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Batholith

Batholith

Batholiths are large bodies of intrusive igneous rock . Formed when magma cools and crystallizes beneath Earth's surface, batholiths are the largest type of pluton . By definition, a batholith must cover at least 39 mi2 (100 km2), although most are even larger. Many batholiths cover hundreds to thousands of square miles. The Idaho batholith, for example, has a surface area of over 15,500 mi2 (40,000 km2).

Batholiths are generally not comprised of one continuous magmatic intrusion; rather, they are produced by repeated intrusions, and most batholiths are made up of multiple individual plutons. Intruded rock cools and solidifies, later to be exposed at the surface through erosion . Because they cool beneath Earth's surface, batholiths have a coarse grained texture, and most are granitic in composition.

Usually associated with mountain building, batholiths are often emplaced near continental margins during periods of subduction. As the subducting slab descends, it begins to melt, and multiple plutons are intruded beneath the continent to form the core of the volcanic arc. The Sierra Nevada Mountains, for example, are comprised of a granitic batholith, which is made up of hundreds of individual plutons intruded over a period of several million years. Emplacement of the Sierra Nevada batholith occurred during a mountain building episode known as the Nevadan orogeny , initiated during the Jurassic. Uplift and erosion of the area later exposed the batholith, which now forms the spine of the famous mountains.

The Sierra Nevada batholith not only forms a major mountain chain, but also was responsible for driving the California gold rush. Precious minerals including gold are commonly associated with granitic batholiths. As mineral-rich solutions move along cracks in the rock body, gold, copper, and other minerals, especially quartz , precipitate out. Gold may be mined from deposits known as quartz veins that form along the fractures. The Mother Lode in the Sierra Nevada is possibly the most famous of such deposits.

Determining the mechanism for batholith emplacement has been a topic of much debate. When gigantic batholiths are intruded, the surrounding rock, known as the country rock , must somehow make room for the intrusion. Several models have been suggested, but most geologists now agree that a mechanism known as forceful injection is probably responsible for emplacement. Apparently, as the body of magma rises, it deforms the country rock, pushing it out of the way.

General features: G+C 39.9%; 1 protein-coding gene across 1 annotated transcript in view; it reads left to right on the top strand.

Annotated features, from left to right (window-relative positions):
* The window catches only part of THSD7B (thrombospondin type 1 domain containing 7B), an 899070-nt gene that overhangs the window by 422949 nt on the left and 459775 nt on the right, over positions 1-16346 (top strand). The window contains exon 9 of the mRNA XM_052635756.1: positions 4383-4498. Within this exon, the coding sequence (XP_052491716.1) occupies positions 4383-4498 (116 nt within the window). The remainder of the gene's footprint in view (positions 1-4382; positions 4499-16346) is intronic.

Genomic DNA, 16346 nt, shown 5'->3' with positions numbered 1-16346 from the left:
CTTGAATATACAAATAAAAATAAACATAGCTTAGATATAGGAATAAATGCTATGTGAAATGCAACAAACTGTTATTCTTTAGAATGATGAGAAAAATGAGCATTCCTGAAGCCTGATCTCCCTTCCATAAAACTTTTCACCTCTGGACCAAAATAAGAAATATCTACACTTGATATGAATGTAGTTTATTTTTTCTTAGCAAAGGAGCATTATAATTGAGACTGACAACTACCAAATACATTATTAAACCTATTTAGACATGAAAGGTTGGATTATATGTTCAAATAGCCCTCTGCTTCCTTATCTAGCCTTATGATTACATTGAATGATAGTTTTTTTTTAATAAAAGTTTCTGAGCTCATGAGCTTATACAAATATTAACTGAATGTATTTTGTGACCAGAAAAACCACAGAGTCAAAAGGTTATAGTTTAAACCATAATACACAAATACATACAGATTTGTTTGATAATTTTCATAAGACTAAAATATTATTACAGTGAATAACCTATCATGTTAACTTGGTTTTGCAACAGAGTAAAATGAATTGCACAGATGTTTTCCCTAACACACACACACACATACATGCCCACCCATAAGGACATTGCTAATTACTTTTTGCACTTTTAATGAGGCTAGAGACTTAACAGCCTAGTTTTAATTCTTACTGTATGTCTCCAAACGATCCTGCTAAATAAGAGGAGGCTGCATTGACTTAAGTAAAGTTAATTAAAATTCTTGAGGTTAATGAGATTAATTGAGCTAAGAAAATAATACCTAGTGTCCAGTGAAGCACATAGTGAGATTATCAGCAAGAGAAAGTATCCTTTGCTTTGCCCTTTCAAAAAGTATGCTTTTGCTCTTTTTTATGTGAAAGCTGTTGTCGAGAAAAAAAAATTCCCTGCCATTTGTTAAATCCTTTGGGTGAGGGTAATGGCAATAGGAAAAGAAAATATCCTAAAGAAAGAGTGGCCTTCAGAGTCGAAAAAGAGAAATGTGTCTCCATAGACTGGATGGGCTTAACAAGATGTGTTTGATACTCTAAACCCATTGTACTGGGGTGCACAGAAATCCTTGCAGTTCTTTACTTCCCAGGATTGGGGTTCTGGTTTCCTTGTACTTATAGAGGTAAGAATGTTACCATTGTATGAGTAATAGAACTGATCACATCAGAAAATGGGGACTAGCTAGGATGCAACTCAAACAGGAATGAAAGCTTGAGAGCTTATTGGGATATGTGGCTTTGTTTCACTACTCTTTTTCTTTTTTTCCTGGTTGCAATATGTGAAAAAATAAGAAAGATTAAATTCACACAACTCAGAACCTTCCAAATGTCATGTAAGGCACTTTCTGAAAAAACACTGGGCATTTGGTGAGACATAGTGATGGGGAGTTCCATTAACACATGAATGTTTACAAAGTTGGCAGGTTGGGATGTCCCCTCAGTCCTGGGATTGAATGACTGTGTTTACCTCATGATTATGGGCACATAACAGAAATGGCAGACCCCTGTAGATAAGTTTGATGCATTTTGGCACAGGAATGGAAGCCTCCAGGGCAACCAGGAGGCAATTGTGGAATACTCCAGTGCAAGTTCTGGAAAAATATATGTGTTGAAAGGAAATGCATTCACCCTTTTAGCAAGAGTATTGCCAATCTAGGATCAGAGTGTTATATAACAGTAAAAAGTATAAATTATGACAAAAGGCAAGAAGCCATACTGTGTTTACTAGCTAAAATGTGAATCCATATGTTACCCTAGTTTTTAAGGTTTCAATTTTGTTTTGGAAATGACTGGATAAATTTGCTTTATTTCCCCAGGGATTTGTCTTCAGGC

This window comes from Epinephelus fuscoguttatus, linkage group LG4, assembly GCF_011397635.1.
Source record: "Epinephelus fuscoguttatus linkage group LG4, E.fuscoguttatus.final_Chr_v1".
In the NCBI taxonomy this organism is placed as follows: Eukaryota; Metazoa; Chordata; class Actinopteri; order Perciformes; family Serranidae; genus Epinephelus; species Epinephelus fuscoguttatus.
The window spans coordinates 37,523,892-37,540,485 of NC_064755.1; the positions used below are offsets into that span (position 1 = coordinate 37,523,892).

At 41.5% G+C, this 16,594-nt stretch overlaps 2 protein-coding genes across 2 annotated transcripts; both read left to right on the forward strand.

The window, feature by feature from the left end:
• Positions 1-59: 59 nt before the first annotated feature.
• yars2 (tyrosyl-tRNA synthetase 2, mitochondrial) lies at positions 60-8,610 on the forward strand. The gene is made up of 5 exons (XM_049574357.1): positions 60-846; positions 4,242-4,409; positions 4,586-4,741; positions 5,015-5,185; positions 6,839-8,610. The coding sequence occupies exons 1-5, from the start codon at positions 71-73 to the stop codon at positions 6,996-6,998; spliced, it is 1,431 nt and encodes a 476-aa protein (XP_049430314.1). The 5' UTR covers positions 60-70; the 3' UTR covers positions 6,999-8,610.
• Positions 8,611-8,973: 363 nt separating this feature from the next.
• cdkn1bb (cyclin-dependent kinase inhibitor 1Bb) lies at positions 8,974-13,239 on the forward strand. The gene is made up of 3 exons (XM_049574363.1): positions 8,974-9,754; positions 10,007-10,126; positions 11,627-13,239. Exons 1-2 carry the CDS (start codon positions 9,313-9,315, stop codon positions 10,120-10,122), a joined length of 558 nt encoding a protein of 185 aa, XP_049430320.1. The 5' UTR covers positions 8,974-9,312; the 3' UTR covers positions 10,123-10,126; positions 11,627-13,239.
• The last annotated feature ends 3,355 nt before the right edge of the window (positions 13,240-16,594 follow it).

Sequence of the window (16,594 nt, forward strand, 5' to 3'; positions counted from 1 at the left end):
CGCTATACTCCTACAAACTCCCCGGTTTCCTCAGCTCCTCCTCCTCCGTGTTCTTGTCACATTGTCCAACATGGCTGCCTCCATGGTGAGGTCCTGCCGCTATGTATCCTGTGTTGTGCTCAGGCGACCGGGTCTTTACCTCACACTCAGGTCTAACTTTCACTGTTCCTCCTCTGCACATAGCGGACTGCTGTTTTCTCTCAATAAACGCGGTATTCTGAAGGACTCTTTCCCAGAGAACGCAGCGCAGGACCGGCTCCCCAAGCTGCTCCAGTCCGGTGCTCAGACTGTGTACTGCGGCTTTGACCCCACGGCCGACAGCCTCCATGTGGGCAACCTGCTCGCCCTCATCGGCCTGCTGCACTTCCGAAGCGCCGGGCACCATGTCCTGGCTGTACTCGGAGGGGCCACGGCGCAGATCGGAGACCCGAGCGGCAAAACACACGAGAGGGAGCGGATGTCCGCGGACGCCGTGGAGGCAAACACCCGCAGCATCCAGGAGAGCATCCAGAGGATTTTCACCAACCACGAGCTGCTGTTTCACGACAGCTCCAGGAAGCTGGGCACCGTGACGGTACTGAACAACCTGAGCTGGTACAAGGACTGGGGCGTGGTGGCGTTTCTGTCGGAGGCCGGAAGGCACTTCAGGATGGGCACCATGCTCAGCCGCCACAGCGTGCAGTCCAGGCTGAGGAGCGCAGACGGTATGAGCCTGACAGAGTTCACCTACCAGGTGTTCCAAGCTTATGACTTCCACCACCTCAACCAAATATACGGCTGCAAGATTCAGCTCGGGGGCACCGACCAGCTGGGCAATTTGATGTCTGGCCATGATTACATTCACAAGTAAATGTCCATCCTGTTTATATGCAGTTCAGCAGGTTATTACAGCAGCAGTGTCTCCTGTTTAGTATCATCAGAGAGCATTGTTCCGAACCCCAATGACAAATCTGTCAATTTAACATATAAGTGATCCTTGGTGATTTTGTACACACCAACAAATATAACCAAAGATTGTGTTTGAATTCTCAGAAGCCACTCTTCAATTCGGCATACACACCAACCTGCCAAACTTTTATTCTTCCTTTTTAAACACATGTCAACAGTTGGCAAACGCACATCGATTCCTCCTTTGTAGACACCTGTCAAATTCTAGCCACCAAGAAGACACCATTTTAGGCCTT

See also Intrusive cooling; Mineral deposits; Pluton and plutonic bodies

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batholith

batholith, enormous mass of intrusive igneous rock, that is, rock made of once-molten material that has solidified below the earth's surface (see rock). Batholiths usually are granitic (see granite) in composition, have steeply inclined walls, have no visible floors, and commonly extend over areas of thousands of square miles. Batholiths are formed either as one large mass or many smaller masses at great depths in the earth's crust and are exposed at the surface only after considerable erosion of the overlying mountain mass. They are commonly associated with lithospheric plate boundaries, where the interactions between plates can produce sufficient heat to melt crustal rocks on a large scale and form batholiths (see plate tectonics). One of the largest single batholiths in North America is the Coast Range batholith of W Canada and Alaska, encompassing an area of about 73,000 sq mi (182,500 sq km). Important batholiths in the United States include the Idaho batholith, 18,000 sq mi (45,000 sq km), and the Sierra Nevada batholith, 16,000 sq mi (40,000 sq km).

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batholith

batholith Huge mass of igneous rock at the Earth's surface that has an exposed surface of more than 100sq km (40sq mi). It may have originated as an intrusive igneous structure that was gradually eroded and became surface material. Most batholiths consist of granite rock types, and are associated with the mountain-building phases of plate tectonics.

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batholith

batholith Large (more than 100 km2) igneous intrusion, which may comprise several plutons amalgamated at depth. Most batholiths are granitic in composition and their genesis is linked with plate tectonics. Generally, batholiths cut across country rocks and therefore are discordant in nature.

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"batholith." A Dictionary of Earth Sciences. . Encyclopedia.com. 19 Aug. 2017 <http://www.encyclopedia.com>.

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"batholith." A Dictionary of Earth Sciences. . Retrieved August 19, 2017 from Encyclopedia.com: http://www.encyclopedia.com/science/dictionaries-thesauruses-pictures-and-press-releases/batholith